Kids Helpline Receiving Less Calls Over Christmas, But Demand Remains High
The number of calls to the Kids Helpline at Christmas has dropped by about 22 per cent over the last decade, but counsellors still struggle to meet demand.
While Christmas is often a time of joy and camaraderie, it can also trigger added stress and loneliness during what may feel like relentless festive cheer.
For children, Chief Executive of youth mental health group, yourtown Tracy Adams said unresolved family issues and memories of distressing events can often rise to the surface.
"The Christmas ideal simply doesn't stack up for everyone," Adams said.
"Many people build up this time of year with great hopes only to feel disappointed if their hopes aren't fulfilled."
Adams encouraged children and young people who may feel overwhelmed to contact Kids Helpline -- the only free 24/7 phone and online counselling service for Aussies aged between 5 and 25 years of age.
The helpline runs over the festive season when other services may close. On average, December is its fourth quietest month of the year.
Data obtained by 10 daily shows the number of contacts to the helpline during December have dropped from 32,890 in 2009 to 25,327 (-22 per cent) last year.
This decline could be due to a range of factors, including pathways to self-help information being more widely available online.
Concerns around mental health and emotional wellbeing account for almost half of contacts to the helpline, followed by family relationships (18 per cent), concerns of suicide (15 per cent) and friends or peers (10 per cent).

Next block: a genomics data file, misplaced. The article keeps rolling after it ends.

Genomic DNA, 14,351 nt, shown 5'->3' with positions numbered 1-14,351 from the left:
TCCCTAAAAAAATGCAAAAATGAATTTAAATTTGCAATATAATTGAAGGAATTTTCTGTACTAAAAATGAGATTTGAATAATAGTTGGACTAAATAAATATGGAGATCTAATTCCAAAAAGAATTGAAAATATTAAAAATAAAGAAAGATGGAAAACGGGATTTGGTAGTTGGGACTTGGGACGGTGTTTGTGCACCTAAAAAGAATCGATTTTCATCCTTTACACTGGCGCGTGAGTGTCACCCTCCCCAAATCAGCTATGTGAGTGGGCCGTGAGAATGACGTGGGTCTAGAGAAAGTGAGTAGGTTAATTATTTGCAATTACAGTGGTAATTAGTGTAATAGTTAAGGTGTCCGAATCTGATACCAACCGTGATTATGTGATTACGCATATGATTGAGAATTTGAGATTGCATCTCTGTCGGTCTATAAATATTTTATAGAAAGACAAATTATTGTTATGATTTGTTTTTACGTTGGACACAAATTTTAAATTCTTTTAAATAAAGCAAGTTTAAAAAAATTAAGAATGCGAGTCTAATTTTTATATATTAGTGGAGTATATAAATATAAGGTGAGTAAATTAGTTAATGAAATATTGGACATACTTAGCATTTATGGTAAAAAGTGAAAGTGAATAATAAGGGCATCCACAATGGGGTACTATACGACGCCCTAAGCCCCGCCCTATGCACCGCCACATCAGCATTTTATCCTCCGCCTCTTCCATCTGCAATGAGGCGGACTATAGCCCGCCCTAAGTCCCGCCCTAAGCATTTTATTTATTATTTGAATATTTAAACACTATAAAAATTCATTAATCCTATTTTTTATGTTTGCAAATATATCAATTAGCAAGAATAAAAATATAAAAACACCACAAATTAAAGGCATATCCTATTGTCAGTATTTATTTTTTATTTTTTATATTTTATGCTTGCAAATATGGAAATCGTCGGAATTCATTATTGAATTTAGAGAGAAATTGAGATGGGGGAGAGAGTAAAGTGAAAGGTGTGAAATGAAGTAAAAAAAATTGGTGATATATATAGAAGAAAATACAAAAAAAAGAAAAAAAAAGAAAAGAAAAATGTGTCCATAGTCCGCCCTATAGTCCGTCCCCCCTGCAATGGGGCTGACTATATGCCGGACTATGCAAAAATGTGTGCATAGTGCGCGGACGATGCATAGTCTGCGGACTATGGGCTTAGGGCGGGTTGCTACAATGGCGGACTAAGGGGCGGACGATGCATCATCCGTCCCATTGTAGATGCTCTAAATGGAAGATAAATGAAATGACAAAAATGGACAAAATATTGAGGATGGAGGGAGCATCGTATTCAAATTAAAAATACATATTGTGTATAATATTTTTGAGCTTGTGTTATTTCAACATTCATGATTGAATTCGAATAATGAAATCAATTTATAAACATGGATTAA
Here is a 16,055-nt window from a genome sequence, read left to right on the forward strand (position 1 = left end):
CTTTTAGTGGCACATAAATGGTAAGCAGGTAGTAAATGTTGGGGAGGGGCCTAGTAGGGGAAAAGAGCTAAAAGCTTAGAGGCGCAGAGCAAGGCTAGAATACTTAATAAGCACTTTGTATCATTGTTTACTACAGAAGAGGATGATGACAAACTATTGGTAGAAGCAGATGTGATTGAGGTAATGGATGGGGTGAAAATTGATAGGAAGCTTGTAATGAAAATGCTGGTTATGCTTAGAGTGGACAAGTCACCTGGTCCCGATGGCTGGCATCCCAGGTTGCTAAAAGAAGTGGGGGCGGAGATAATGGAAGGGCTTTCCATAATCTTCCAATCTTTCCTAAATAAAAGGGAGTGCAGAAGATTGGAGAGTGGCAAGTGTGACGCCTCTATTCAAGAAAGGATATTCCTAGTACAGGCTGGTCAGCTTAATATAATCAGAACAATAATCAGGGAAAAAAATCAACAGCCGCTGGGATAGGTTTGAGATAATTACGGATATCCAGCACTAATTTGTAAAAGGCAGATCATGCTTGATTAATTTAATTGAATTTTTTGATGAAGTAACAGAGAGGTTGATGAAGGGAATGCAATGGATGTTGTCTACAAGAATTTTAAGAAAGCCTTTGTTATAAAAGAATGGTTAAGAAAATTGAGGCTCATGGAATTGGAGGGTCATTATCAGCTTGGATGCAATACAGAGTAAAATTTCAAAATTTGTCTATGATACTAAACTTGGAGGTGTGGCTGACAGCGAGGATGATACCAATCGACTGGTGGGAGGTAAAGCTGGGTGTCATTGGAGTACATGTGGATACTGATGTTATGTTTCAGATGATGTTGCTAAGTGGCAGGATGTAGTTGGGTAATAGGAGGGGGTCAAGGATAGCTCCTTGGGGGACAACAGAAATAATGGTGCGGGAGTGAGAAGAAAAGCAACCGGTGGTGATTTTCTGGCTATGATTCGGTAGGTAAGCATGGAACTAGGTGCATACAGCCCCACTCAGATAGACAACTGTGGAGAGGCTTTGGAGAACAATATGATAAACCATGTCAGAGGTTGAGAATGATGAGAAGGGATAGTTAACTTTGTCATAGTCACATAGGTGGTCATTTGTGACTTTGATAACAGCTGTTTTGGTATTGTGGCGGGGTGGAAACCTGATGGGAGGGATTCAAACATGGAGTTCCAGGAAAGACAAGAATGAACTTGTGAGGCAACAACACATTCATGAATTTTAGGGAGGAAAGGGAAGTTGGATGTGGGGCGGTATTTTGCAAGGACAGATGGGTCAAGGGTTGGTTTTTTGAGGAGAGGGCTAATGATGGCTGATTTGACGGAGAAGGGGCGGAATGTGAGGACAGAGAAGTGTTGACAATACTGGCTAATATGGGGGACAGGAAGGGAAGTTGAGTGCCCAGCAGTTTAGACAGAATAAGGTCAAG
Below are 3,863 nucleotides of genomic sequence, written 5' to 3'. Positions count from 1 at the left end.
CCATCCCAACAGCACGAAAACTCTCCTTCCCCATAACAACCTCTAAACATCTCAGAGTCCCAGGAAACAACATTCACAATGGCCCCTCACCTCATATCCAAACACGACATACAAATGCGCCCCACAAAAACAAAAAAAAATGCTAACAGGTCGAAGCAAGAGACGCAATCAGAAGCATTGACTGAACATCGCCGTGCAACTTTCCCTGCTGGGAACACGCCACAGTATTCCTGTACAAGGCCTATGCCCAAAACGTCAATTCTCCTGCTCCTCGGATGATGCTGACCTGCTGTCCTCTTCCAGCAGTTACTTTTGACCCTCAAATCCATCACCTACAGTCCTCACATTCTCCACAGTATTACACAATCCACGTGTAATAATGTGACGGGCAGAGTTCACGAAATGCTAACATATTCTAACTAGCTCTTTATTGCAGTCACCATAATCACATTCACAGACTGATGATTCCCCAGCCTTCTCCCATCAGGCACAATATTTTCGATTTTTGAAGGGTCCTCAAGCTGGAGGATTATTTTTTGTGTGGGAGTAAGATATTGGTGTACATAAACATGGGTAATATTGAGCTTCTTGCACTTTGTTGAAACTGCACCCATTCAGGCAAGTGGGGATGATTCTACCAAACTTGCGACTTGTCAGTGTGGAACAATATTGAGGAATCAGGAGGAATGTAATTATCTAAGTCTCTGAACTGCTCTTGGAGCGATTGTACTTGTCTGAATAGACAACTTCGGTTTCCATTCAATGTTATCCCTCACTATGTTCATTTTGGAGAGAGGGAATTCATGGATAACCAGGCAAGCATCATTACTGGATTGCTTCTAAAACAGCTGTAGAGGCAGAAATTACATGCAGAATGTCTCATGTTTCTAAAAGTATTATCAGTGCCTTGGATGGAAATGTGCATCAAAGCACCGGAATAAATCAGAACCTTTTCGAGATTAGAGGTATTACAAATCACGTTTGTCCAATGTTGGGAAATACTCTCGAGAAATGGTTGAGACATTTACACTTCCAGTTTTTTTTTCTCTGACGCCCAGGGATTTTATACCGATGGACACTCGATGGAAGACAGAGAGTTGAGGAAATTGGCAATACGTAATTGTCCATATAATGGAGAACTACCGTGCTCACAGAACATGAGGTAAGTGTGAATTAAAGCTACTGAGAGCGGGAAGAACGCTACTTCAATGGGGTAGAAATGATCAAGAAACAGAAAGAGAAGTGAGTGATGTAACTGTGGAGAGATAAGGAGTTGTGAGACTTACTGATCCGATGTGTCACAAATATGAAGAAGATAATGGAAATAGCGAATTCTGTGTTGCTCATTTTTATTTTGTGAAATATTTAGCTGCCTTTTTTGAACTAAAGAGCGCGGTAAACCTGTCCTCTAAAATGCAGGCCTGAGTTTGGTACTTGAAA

Despite the drop in December rates, Adams said counsellors are still being swamped by rising demand and lack of funding for the free service.
Last year, 290,144 contacts were made to the service. But its team of 130 fully trained counsellors were unable to respond to 138,986 of them.
Kids Helpline costs around $11 million a year to operate, with 79 per cent of funding coming from the community.
“We continue to call for change to government funding to substantially increase Kids Helpline funding levels to match the current community-generated revenue,’ Adams said.
She also encouraged parents to think “realistically” during the holidays, and to look out for signs of depression or anxiety among their kids at this time of year.
If you need help in a crisis, or just need someone to talk to, call Kids Helpline on 1800 55 1800
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